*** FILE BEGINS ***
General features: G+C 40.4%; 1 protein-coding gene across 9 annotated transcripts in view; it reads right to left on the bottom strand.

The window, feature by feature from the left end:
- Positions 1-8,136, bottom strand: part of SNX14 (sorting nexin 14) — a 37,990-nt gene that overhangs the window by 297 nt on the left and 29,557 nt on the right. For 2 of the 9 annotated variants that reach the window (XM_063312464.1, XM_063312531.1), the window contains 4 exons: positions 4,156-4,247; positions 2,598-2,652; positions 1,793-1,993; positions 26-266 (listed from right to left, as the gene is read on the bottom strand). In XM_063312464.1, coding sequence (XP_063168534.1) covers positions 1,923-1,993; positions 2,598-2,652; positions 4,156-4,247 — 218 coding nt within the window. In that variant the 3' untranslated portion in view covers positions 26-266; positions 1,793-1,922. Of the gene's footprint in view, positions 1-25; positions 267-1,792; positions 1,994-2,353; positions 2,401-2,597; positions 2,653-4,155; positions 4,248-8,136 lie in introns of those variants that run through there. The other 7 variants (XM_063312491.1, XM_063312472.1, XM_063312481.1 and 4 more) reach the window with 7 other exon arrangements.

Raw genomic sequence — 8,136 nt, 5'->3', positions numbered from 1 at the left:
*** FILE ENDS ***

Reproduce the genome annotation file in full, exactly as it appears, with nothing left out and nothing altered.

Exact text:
General features: G+C 40.4%; 1 protein-coding gene across 9 annotated transcripts in view; it reads right to left on the bottom strand.

The window, feature by feature from the left end:
- Positions 1-8,136, bottom strand: part of SNX14 (sorting nexin 14) — a 37,990-nt gene that overhangs the window by 297 nt on the left and 29,557 nt on the right. For 2 of the 9 annotated variants that reach the window (XM_063312464.1, XM_063312531.1), the window contains 4 exons: positions 4,156-4,247; positions 2,598-2,652; positions 1,793-1,993; positions 26-266 (listed from right to left, as the gene is read on the bottom strand). In XM_063312464.1, coding sequence (XP_063168534.1) covers positions 1,923-1,993; positions 2,598-2,652; positions 4,156-4,247 — 218 coding nt within the window. In that variant the 3' untranslated portion in view covers positions 26-266; positions 1,793-1,922. Of the gene's footprint in view, positions 1-25; positions 267-1,792; positions 1,994-2,353; positions 2,401-2,597; positions 2,653-4,155; positions 4,248-8,136 lie in introns of those variants that run through there. The other 7 variants (XM_063312491.1, XM_063312472.1, XM_063312481.1 and 4 more) reach the window with 7 other exon arrangements.

Raw genomic sequence — 8,136 nt, 5'->3', positions numbered from 1 at the left: